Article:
“As a Sikh who flies frequently, I’m no stranger to the uncomfortable stares and misguided fears people have of me,” read Singh’s first reply. “I try to live my life by the Sikh maxim, ‘Fear none, frighten none.’ I think about this teaching often when I travel,” he later tweeted.

According to the Sikh Coalition, there were more than 300 cases of violence and discrimination against Sikhs in the United States in the first month after the 11 September 2011 terrorist attacks.

The group says cases of profiling, bigotry and backlash are still commonplace in everyday American life. In 2012, an Army veteran shot and killed six people in a Wisconsin Sikh temple.

And in May, a 32-year-old Sikh man, Jagjeet Singh, was killed outside a California grocery store, allegedly his refusal to sell cigarettes to men without identification.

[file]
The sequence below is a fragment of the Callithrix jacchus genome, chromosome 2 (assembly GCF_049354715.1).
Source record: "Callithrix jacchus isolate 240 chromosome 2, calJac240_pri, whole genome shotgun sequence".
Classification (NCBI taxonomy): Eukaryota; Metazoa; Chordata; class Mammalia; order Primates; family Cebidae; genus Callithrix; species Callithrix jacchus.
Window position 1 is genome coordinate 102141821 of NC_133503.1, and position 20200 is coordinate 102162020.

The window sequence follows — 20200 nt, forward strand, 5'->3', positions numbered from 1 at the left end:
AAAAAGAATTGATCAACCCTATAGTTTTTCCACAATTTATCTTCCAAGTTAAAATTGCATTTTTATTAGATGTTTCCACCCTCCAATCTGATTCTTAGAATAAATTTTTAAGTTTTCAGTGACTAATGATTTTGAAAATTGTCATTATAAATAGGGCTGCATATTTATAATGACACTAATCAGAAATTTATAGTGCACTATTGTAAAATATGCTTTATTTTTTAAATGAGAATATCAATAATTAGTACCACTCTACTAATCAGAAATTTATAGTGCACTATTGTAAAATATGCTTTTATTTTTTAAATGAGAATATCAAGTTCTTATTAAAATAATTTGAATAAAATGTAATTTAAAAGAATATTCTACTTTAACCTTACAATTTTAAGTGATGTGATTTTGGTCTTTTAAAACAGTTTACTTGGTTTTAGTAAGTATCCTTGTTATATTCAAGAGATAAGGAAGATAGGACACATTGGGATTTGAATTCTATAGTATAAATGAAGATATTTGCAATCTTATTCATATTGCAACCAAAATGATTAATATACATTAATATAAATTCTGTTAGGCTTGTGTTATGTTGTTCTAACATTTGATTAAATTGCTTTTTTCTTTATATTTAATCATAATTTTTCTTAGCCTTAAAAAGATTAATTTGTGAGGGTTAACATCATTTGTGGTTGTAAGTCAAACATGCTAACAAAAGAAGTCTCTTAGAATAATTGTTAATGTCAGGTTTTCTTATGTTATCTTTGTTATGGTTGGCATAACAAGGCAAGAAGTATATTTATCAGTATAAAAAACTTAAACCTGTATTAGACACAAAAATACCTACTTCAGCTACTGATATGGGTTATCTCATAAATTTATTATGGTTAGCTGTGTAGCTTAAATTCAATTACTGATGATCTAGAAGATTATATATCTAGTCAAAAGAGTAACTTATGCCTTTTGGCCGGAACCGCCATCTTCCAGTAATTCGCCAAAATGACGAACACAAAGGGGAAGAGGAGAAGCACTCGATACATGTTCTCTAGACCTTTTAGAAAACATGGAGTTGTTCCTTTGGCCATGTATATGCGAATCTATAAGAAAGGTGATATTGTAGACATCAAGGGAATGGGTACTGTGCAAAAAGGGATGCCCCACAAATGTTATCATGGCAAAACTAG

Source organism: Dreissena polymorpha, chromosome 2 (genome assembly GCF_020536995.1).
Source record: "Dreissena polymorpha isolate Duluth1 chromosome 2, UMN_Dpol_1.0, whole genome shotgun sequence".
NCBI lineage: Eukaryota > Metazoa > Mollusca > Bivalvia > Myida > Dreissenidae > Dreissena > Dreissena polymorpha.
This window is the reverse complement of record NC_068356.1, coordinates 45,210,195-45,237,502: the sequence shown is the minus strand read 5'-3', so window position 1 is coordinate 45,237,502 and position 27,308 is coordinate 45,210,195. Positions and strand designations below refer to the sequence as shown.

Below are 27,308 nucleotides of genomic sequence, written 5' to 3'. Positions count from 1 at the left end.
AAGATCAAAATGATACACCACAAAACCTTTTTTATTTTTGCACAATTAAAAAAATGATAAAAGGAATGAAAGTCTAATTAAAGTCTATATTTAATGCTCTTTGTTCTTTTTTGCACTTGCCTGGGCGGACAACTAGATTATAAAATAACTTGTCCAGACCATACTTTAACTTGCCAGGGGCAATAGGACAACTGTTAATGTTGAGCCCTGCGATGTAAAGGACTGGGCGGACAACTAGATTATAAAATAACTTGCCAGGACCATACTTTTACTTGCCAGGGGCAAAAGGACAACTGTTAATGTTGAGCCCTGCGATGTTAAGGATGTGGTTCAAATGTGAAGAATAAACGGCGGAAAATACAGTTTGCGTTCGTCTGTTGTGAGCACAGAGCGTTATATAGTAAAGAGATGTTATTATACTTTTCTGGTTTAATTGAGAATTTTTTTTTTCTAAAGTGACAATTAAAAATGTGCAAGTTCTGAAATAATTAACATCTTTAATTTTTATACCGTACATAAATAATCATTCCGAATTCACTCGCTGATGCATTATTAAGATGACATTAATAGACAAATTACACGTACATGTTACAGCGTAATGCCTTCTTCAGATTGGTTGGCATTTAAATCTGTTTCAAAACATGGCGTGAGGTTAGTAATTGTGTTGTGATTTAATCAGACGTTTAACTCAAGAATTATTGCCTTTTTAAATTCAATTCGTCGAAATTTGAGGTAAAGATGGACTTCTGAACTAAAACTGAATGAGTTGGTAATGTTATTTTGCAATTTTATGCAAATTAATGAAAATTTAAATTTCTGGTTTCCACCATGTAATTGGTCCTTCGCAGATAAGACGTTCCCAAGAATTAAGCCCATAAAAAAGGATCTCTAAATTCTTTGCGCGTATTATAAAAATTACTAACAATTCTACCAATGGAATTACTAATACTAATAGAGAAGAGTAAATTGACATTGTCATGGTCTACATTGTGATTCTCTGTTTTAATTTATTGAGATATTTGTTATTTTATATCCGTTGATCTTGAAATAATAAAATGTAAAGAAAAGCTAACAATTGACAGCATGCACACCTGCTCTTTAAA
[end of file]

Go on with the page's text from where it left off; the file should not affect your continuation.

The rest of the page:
The school posted the following message on its Facebook page on Saturday:

“Eastern Hancock School officials have become aware of offensive, racially insensitive posts on social media recently made by one of our students.

Eastern Hancock administrators and staff do not condone, nor can we justify this type of behavior for any reason,” Eastern Hancock County Community School Corp. posted Thursday on Facebook. “As an educational institution, our priority is to prepare students to become successful members of a diverse world community.”

The school, which is about 35 miles east of Indianapolis, added that it is “seeking legal advice for avenues to address the student’s unacceptable behavior in accordance with national and state law, and local policy.”

Although posts on Twitter and Facebook must be deleted manually, Snapchat posts automatically disappear unless they are screen-grabbed and shared by recipients, as was the case in this incident, school officials said.

The screenshots had thousands of retweets on Twitter within just hours of the Thursday incident. It prompted the #FlyingWhileBrown hashtag, which pointed out Americans’ difficulty in understanding the difference between Muslims and Sikhs while also criticizing the overtly racist commentary.